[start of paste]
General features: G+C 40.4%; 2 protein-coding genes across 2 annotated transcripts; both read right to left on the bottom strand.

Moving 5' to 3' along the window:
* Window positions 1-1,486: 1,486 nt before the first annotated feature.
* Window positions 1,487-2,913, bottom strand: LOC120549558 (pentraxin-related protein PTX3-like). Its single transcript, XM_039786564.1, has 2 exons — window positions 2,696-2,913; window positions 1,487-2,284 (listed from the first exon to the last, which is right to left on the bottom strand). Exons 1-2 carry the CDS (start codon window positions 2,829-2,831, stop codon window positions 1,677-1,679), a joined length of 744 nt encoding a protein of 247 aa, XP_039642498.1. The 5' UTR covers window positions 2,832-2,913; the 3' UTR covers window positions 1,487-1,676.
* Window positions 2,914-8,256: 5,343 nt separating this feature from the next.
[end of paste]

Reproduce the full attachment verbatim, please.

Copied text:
General features: G+C 40.4%; 2 protein-coding genes across 2 annotated transcripts; both read right to left on the bottom strand.

Moving 5' to 3' along the window:
* Window positions 1-1,486: 1,486 nt before the first annotated feature.
* Window positions 1,487-2,913, bottom strand: LOC120549558 (pentraxin-related protein PTX3-like). Its single transcript, XM_039786564.1, has 2 exons — window positions 2,696-2,913; window positions 1,487-2,284 (listed from the first exon to the last, which is right to left on the bottom strand). Exons 1-2 carry the CDS (start codon window positions 2,829-2,831, stop codon window positions 1,677-1,679), a joined length of 744 nt encoding a protein of 247 aa, XP_039642498.1. The 5' UTR covers window positions 2,832-2,913; the 3' UTR covers window positions 1,487-1,676.
* Window positions 2,914-8,256: 5,343 nt separating this feature from the next.